Sri Lanka's assault on dissent

April 30, 2013

Sri Lanka's assault on dissent

Advocates for the human rights of women and minorities (including Tamils and Muslims), student leaders and university lecturers, clergy, trade unionists and other advocates for workers' rights, political party activists, judges and lawyers, and journalists, as well as the staff of Sri Lankan policy and human rights organizations have been subjected to intimidation, vilification, and physical attacks for their comments or actions deemed critical of the government. Aid workers providing care and support to victims of the armed conflict or collecting data on their experiences risk retaliation for their work.

Pressure on critics was acute in early 2012 as the UN Human Rights Council (HRC) negotiated and then adopted Resolution 19/2 calling on Sri Lanka to ensure accountability for alleged violations under international law. Participants in UN meetings and Sri Lankan journalists covering the events were verbally attacked repeatedly in Sri Lankan government media and even physically threatened. A similar intensification of pressure began in the lead-up to the 22nd Session of the HRC which adopted follow-up Resolution 22/1 on Sri Lanka on 21 March 2013. Sri Lankans with a track record of international advocacy again found themselves the targets of vilification, rumour campaigns and slurs. On 21 January 2013, the Sri Lanka-based Centre for Policy Alternatives (CPA) condemned a disinformation campaign against one of its senior researchers, which it said was "active over various online fora including blogs, Facebook and Twitter as well as via email." It noted that "such attempts to vilify the institution and its staff are not new. In pursuing its organisational mandate within a charged context, CPA is likely to face repeated attempts to broadcast spurious allegations."

In Sri Lanka's north and east, where much of the armed conflict played out and where large concentrations of Tamils live, the army remains vigilant against even minor acts of dissent. Human rights defenders there report heavy police surveillance and repeated interrogation about their activities, international contacts and donors. Many victims of this new repression are not prominent activists engaged in advocacy at the international level, but local community workers providing assistance to people struggling to recover from decades of armed conflict.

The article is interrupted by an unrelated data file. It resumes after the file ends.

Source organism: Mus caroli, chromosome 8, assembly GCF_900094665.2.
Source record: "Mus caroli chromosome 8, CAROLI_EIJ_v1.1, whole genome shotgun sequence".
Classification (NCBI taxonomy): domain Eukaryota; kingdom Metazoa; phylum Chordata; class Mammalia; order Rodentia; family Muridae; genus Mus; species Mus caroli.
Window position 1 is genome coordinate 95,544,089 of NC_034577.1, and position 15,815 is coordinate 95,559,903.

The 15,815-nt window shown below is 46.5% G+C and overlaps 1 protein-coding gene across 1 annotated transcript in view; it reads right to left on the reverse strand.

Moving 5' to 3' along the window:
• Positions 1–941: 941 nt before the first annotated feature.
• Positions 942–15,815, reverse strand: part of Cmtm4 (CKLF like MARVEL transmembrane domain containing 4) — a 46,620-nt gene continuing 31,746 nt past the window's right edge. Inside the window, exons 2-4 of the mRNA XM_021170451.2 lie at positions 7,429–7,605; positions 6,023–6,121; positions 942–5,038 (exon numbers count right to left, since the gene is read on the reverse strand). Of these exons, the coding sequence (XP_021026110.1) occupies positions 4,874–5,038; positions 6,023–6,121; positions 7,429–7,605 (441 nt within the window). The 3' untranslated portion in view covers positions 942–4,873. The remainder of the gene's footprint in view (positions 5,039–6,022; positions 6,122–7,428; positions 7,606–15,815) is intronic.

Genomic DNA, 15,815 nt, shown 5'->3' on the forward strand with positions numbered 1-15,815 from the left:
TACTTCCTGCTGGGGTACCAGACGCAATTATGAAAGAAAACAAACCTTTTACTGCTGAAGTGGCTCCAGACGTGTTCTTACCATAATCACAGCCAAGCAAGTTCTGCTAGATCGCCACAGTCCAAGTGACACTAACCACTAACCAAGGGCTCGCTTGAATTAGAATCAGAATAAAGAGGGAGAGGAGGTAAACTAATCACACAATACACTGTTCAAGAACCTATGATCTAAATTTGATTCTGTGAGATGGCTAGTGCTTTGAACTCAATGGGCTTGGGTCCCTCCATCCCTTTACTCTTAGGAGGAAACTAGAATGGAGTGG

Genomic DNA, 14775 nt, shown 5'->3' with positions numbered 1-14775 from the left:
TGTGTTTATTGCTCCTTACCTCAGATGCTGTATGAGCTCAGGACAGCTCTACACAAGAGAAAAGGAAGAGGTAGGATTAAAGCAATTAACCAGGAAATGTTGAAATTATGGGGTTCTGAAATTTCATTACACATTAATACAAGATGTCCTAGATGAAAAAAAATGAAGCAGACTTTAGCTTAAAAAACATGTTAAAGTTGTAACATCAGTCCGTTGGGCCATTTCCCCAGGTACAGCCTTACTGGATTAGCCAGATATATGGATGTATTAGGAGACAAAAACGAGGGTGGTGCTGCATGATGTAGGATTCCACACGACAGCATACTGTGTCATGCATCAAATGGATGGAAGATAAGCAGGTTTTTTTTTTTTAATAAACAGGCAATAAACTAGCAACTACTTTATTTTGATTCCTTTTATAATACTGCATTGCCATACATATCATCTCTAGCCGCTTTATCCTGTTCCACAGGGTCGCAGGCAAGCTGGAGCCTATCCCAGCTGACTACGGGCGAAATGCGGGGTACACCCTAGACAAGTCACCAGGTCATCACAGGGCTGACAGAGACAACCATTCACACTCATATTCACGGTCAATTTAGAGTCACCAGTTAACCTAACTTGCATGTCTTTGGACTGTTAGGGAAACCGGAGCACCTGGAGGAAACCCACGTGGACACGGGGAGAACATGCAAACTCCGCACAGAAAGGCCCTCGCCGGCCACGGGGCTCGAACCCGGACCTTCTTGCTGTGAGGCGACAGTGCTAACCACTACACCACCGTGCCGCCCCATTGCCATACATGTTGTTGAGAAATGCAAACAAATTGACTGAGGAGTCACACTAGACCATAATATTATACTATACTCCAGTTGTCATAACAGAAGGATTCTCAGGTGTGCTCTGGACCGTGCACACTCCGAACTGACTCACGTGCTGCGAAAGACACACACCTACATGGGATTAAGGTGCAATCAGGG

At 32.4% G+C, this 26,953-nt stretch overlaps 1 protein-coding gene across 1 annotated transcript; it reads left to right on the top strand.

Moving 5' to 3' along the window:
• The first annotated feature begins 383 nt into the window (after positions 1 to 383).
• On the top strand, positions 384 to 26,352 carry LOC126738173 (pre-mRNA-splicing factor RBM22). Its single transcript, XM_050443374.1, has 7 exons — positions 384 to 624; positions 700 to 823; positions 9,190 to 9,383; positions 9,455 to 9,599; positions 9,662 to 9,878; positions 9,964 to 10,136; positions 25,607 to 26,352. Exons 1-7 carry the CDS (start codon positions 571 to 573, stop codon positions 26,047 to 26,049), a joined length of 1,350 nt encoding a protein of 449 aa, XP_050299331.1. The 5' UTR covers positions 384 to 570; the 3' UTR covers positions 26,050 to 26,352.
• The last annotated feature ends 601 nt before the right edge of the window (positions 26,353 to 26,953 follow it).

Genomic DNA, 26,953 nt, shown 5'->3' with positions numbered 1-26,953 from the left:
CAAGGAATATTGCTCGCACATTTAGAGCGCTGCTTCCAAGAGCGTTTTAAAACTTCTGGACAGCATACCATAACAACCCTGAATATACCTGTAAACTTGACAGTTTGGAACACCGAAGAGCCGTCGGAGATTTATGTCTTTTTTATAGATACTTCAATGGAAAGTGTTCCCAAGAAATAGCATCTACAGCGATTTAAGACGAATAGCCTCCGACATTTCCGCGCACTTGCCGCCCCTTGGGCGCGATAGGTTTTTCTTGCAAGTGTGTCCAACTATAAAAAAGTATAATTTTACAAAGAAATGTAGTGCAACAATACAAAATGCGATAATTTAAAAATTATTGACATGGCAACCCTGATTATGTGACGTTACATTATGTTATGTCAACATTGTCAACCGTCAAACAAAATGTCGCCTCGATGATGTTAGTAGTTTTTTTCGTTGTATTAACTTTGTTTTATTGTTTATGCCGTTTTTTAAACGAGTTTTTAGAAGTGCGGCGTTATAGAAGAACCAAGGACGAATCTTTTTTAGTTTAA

Journalists continue to suffer intimidation, threats, and attacks for critical reporting; since 2006, at least 15 have been killed (according to media freedom groups, nine of the killings can be definitively identified as a direct consequence of the journalist's reporting) and more than 25 have fled the country since 2001. Access from within Sri Lanka to Tamilnet, a news website that has often taken a pro-LTTE stance, has been blocked since June 2007; in 2011 the government blocked Sri Lankan access to five other websites which had been publishing content critical of the authorities.

Since then Amnesty International has received reports that websites with articles criticizing the government have been plagued by repeated "denial of service" attacks; their offices have been raided by police and burned by unknown arsonists; their staff have been assaulted, arrested and some have felt they had no choice but to flee the country. When such measures failed to silence them, the state imposed new regulations aimed at closing websites with news content unacceptable to the authorities. There have been, in the course of the conflict and its aftermath, many instances of official censorship of reporting, but the years of repression have also led many journalists to self-censor. According to Swami Natharajan of the BBC, threats and denial of access to places and information has resulted in the media not reporting certain events. In interviews with 20 Sri Lankan journalists, Natharajan was told by 12 journalists that their safety had not improved since the war.

Opposition political activists and less prominent community activists organizing locally have reportedly been subjected to threats and intimidation, physical attacks, arrest, repeated interrogations and enforced disappearance. Such attacks have been carried out with impunity: there have been no effective investigations and no prosecution of suspected perpetrators.